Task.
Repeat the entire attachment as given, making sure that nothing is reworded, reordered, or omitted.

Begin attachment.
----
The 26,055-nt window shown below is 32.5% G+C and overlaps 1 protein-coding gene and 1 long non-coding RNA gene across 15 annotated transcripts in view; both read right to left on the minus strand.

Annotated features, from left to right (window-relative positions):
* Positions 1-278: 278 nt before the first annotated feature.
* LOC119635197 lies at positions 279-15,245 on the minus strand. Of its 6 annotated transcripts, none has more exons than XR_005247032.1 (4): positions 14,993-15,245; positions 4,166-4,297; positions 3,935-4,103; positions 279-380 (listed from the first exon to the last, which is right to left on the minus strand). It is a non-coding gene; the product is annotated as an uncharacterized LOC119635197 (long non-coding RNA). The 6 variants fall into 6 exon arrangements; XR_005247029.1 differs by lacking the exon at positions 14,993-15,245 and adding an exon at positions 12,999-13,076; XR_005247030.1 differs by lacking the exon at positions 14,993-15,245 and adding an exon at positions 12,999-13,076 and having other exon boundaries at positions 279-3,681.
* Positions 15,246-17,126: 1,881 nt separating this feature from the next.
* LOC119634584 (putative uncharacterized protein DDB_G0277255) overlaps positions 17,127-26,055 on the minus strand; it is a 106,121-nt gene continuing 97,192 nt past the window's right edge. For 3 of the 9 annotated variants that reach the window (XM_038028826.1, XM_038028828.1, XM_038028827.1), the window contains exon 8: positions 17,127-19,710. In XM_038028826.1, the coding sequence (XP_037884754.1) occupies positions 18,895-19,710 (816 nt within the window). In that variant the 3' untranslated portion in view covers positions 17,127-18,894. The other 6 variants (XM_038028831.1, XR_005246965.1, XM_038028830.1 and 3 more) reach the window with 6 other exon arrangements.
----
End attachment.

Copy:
The 26,055-nt window shown below is 32.5% G+C and overlaps 1 protein-coding gene and 1 long non-coding RNA gene across 15 annotated transcripts in view; both read right to left on the minus strand.

Annotated features, from left to right (window-relative positions):
* Positions 1-278: 278 nt before the first annotated feature.
* LOC119635197 lies at positions 279-15,245 on the minus strand. Of its 6 annotated transcripts, none has more exons than XR_005247032.1 (4): positions 14,993-15,245; positions 4,166-4,297; positions 3,935-4,103; positions 279-380 (listed from the first exon to the last, which is right to left on the minus strand). It is a non-coding gene; the product is annotated as an uncharacterized LOC119635197 (long non-coding RNA). The 6 variants fall into 6 exon arrangements; XR_005247029.1 differs by lacking the exon at positions 14,993-15,245 and adding an exon at positions 12,999-13,076; XR_005247030.1 differs by lacking the exon at positions 14,993-15,245 and adding an exon at positions 12,999-13,076 and having other exon boundaries at positions 279-3,681.
* Positions 15,246-17,126: 1,881 nt separating this feature from the next.
* LOC119634584 (putative uncharacterized protein DDB_G0277255) overlaps positions 17,127-26,055 on the minus strand; it is a 106,121-nt gene continuing 97,192 nt past the window's right edge. For 3 of the 9 annotated variants that reach the window (XM_038028826.1, XM_038028828.1, XM_038028827.1), the window contains exon 8: positions 17,127-19,710. In XM_038028826.1, the coding sequence (XP_037884754.1) occupies positions 18,895-19,710 (816 nt within the window). In that variant the 3' untranslated portion in view covers positions 17,127-18,894. The other 6 variants (XM_038028831.1, XR_005246965.1, XM_038028830.1 and 3 more) reach the window with 6 other exon arrangements.